8. Divide tasks among family members. You don't have to do this by yourself. Assign appropriate tasks for each person in your household to have done by the end of the week. Everyone in the family can have different cleanup jobs, dad can be in charge of grilling for dinner or picking up pizza, and a younger child can pick out which Bible story to read on Shabbat.

9. Figure out what works for you. I have seen several lists of how to get ready for Shabbat, and they are mostly things that would not fit in my life at all. Setting the dining room table for Shabbat dinner the Sunday before? Mine gets used for projects all week long, so that's out. Taking Friday afternoon off? Not usually an option. But if that helps you get ready, then go for it! There is not a right or wrong way to prepare for a day off; decide what works in your schedule and go from there.

10. Log off digitally before Shabbat. Signing out of social media lessens distractions on preparation day, making it easier to get the menial tasks out of the way and to spiritually prepare ourselves. Switching your email to 'off' after work on Friday can become a habit that says, "time to get ready for Shabbat."

11. Grill for Friday evening dinner. You've spent the day scrubbing the dishes and cleaning house. What's more frustrating than kicking off Shabbat with a sink load of dirty pots and pans? Grilling part of your meal can cut down on things to clean up afterwards.

12. Use glass, Pyrex type containers. Having my Shabbat foods stored in glass, oven-proof containers makes things easier in a couple of ways. These can double as serving dishes and go into the oven for foods I am reheating. After our meal I can put the lid back on and store it, without any extra cleanup.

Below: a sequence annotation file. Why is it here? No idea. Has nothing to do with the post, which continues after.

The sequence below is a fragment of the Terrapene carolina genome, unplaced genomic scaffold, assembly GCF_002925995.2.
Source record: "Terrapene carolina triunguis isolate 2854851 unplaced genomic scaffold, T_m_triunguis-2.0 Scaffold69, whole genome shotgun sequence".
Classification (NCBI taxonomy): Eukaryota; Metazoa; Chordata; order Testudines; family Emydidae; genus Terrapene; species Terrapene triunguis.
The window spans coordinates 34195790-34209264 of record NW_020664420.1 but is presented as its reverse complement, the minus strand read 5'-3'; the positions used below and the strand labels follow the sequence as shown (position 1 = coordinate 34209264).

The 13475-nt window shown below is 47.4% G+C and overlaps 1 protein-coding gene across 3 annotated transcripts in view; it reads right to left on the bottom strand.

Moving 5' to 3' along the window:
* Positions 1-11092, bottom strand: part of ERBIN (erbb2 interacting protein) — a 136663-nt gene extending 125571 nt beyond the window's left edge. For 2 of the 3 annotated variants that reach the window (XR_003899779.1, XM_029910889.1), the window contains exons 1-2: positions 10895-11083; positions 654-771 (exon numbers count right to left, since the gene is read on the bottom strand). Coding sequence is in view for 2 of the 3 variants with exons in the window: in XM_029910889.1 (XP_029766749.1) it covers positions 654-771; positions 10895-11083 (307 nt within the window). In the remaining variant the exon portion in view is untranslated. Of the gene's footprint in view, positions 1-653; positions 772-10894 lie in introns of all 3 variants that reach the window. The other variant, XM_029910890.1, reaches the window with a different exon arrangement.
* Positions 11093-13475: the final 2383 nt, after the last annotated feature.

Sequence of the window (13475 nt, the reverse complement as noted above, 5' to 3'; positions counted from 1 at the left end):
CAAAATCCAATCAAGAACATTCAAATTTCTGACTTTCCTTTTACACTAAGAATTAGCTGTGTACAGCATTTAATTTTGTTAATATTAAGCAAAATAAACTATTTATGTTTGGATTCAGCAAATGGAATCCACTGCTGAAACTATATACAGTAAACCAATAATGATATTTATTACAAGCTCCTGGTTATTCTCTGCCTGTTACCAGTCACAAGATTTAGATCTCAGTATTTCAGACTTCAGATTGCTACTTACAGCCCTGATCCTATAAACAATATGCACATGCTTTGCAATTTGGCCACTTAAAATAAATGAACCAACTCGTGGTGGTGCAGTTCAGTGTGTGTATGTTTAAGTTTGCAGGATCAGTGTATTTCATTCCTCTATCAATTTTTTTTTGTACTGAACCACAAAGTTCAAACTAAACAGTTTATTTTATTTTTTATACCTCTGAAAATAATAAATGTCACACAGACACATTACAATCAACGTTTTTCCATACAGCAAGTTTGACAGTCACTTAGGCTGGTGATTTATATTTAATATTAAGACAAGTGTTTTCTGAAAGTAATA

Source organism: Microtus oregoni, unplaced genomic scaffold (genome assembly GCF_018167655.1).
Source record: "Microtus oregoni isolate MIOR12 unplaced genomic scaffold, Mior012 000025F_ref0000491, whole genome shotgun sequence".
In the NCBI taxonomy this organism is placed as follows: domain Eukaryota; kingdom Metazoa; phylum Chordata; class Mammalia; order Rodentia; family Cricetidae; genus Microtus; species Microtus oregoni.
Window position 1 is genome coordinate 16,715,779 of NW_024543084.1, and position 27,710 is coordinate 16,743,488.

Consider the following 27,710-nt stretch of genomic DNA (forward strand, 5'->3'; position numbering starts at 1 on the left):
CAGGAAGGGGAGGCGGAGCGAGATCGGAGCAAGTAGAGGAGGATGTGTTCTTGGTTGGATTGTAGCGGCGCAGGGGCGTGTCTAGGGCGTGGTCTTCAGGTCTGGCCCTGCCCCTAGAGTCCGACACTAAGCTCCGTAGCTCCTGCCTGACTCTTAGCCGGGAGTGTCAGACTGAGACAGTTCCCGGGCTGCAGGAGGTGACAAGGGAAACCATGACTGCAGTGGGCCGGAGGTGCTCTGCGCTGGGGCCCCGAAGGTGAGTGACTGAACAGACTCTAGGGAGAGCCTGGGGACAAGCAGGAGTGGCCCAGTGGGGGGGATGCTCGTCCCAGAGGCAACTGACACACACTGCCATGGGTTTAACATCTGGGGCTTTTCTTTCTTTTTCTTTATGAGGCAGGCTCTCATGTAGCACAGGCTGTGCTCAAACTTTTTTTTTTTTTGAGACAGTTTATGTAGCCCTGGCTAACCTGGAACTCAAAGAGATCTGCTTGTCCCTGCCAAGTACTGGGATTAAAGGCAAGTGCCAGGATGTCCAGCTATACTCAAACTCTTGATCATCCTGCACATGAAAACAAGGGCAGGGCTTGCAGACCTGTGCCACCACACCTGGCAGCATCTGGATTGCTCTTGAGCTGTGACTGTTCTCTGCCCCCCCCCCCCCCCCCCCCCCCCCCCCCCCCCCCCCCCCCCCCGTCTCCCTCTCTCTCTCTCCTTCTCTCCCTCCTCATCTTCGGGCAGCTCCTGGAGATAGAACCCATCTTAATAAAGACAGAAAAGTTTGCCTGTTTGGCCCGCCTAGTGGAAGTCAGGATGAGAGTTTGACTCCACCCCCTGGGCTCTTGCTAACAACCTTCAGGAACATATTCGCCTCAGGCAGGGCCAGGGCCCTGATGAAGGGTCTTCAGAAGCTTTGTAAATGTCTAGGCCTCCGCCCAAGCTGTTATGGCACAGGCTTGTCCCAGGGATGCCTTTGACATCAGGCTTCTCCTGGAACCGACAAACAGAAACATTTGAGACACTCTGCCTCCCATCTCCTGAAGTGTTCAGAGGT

13. Have a special Sabbath basket for kids. Fill it with Shabbat appropriate books, games, and movies so that children can learn which activities are appropriate for the set apart day. This can also make the day more restful to you, as bored children can be sent to the basket to find something to do.

14. Surround yourself with reminders. Write in your planner, put a Scripture on the importance of honoring Shabbat on your bathroom mirror, or schedule reminders in your phone. This brings to mind that Shabbat is coming and we are to be ready for it.

15. Have a potluck meal. If you know like-minded believers or are involved in a congregation consider hosting a covered dish meal on Shabbat. It is much easier to prepare one or two things for a group meal than to do each thing yourself.

16. Empty the dishwasher. I like to have my dishwasher emptied going into the set apart day so that dirty dishes can be placed inside the next day. Another idea would be using paper products to cut down on cleanup.

17. Use a slow cooker and consider a second one. It's hard to get much more convenient than coming home from congregation to a hot meal at the ready, where you have nothing to do but dish it up. I've also heard a couple of people say they like having two so they can have a hot breakfast, and lunch, or lunch, and dinner ready to go.

18. Double recipes throughout the week. This is a great way to have food prepared ahead of time without the extra time commitment of setting aside Thursday evening or Friday afternoon. Make an extra large pot of soup on Tuesday or grill extra chicken Thursday to get a jump start on meals for the Sabbath.

19. Have books and study materials on hand. In addition to copies of Scripture, consider expanding your resource library to assist with your studies on Shabbat. A designated shelf of books can be a place to head on the rest day when you are looking for something to do or want to learn more. This is especially important if you don't attend a congregation. It eliminates the what am I going to do tomorrow question.